POSTED: Friday, May 11, 2012 - 4:30pm
UPDATED: Friday, May 11, 2012 - 4:34pm
NEW ORLEANS, LA — Today, Governor Bobby Jindal joined the Board of Commissioners of the Port of New Orleans in dedicating major improvements at the Napoleon Avenue Container Terminal that will generate more cargo and jobs for the city and state.
The improvements, including new gantry cranes and an additional 4.5 acres of marshalling area, represent a $36.4 million investment. The state funded $30 million of the total project investment. Governor Jindal worked to fund these projects in his first year in office. The dedication marked a major milestone as Louisiana grows its port facilities to handle rising trade volumes tied to the expansion of the Panama Canal and other international trends.
Governor Jindal said, “Our ports across the state – especially here in New Orleans – are the gateway to commerce and cargo of all kinds winding its way up the Mississippi River from the Gulf of Mexico and down the Mississippi River from the greatest inland waterway system in the world. Indeed, our ports are doorways to the world that create thousands of jobs for our people, and that’s why we have invested $233 million in our ports across the state. These investments will increase the capacity at our ports to handle more cargo. The bottom line is that more cargo equals more jobs, which equals better career opportunities for the people of Louisiana. Today’s investment sends the message to the shipping community around the world that the Port of New Orleans is stepping into the future and it will be a leading port for years to come.”
All told, 160,500 jobs in Louisiana are tied to the cargo handled by the Port of New Orleans, according to a study commissioned by the Port. Of that amount, 12,300 are direct, transportation-related jobs. New Orleans handles many types of cargo, but the Port’s container volumes specifically generate 5,500 direct jobs. The new capacity at the marshalling yard gives the Port to ability to grow that number by about 495 jobs.
“We have grown our container volumes significantly over the last few years by focusing on the needs of the shippers and by making smart investments in our capacity,” said Gary P. LaGrange, President and CEO of the Port of New Orleans. “We are proud of what we have accomplished, but know that we will have to continue to work hard to reach our goal of handling 1 million containers per year at the Napoleon Avenue Container Terminal.”
The terminal is operated by Ports America and New Orleans Terminal, which is a joint venture between shipping line Mediterranean Shipping Co., or MSC, and terminal operator Ceres Gulf Inc. Major ocean carriers – including MSC, Hapag-Lloyd, CMA-CGM, Seaboard Marine, Maersk, CSAV and Zim – call on the terminal with services to major shipping lanes on a regular basis.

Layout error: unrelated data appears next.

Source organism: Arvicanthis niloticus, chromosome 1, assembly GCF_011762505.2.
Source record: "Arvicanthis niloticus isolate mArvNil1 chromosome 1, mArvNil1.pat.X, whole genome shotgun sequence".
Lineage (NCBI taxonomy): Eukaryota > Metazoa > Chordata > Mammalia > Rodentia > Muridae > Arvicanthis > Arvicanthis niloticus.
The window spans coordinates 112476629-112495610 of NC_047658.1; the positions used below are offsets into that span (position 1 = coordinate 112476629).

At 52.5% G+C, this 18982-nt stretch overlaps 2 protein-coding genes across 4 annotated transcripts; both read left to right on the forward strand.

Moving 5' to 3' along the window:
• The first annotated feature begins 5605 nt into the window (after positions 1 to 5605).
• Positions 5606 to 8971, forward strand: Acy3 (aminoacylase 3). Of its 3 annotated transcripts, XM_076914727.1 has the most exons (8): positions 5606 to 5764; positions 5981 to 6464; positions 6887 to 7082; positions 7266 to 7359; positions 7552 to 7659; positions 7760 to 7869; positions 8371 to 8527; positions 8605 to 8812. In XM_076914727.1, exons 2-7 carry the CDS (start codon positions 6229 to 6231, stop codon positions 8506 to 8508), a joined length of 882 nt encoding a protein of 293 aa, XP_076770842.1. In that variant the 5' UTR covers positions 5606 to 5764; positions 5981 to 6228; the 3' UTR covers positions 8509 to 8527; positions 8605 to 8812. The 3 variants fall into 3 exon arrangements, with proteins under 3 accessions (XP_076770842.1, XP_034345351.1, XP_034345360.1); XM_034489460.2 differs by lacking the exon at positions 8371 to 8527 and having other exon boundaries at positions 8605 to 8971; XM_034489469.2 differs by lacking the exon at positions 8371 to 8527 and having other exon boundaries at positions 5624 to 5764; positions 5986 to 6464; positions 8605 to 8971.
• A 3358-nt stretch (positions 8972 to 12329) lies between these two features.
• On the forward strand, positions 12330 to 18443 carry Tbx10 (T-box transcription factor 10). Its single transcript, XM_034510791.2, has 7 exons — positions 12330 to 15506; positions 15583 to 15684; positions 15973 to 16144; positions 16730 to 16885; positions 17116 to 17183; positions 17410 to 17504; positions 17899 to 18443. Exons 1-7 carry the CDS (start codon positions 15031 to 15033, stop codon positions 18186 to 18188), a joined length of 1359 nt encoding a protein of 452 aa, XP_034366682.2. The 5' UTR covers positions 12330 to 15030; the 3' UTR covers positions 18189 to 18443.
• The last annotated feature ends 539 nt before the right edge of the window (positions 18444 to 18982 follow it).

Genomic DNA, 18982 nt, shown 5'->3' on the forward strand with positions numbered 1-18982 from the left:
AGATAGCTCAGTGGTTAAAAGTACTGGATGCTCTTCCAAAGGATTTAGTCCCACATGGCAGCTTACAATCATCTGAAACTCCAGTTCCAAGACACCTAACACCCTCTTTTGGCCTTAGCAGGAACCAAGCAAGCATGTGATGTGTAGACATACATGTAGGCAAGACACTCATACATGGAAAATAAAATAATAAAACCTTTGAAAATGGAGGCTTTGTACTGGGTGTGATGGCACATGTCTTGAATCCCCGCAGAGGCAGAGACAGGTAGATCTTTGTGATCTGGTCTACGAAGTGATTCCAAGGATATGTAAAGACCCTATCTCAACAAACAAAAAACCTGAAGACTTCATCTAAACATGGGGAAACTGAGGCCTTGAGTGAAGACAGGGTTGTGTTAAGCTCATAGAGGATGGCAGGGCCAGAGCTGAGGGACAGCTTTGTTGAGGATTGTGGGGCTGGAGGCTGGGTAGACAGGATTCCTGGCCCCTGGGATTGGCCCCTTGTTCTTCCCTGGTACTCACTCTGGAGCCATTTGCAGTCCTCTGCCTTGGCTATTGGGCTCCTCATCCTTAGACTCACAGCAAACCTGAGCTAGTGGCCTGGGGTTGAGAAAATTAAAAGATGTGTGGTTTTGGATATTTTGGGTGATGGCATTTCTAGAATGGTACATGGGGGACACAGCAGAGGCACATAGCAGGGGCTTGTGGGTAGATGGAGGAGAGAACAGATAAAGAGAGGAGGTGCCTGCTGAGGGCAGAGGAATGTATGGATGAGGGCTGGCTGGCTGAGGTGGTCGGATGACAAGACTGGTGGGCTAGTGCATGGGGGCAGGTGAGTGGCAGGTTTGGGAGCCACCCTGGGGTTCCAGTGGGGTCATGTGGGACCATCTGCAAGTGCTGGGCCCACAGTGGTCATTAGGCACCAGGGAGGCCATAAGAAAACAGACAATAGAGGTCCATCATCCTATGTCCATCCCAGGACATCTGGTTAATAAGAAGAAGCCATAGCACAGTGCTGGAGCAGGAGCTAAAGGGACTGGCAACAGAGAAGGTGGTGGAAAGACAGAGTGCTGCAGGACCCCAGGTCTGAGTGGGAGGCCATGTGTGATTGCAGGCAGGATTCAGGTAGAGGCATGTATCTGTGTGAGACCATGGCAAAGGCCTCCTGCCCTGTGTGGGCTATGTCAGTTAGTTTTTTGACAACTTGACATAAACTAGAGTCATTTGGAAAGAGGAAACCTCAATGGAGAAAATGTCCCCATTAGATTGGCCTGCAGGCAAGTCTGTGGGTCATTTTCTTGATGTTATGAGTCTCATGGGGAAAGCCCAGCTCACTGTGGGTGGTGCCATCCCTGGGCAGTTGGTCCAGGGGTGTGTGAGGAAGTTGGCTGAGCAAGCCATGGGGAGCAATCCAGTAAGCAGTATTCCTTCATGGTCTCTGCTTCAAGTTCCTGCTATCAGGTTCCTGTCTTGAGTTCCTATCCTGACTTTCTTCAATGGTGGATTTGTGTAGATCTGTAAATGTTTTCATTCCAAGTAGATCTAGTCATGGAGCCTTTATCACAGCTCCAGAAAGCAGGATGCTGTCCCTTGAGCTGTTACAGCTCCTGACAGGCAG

Before the expansion of the marshalling yard, the Port of New Orleans had the capacity to handle about 594,000 TEUs, or twenty-foot equivalency units, per year. With the new 4.5 acres, the Port’s capacity has grown to 640,000 TEUs per year. Altogether, the Port of New Orleans has an expansion footprint at the Napoleon Avenue container Terminal that will support more than 1.2 million containers per year with continued investment.
With the addition of the two new cranes, the Port of New Orleans has a total of six cranes to service container ships. The new cranes are larger than the existing cranes and are specifically designed to handle the larger container ships that are plying the Gulf of Mexico. Those ships are expected to continue to grow as a new set of locks opens on the Panama Canal in 2014, allowing for better access from the Far East and the west coast of South America to the Gulf region.
The new cranes are mounted on a 100-foot-gauge rail system so they can be used along various parts of the berth. They can reach across 19 rows of containers stacked on a ship. The crane construction and installation project totaled $29 million, with $24.6 million coming from state Capital Outlay funding and $4.4 million coming from the Port. The cranes were built by Doosan Heavy Industries of Seoul, South Korea. Shaw GBB did design and construction administration work, while G.A. West performed crane rail extension work.
The project that added 4.5 acres of marshalling yard space brings the total area used for handling containers to 115 acres. That $7.4 million project was supported by a $5.4 million grant from the State of Louisiana’s Port Priority Program and $2 million from the Port. The project involved demolishing a warehouse and paving an area with heavy-duty concrete capable of handling a load of cargo containers stacked five high. Durr Heavy Construction did the demolition work and Hard Rock Construction was the lead contractor for the paving work.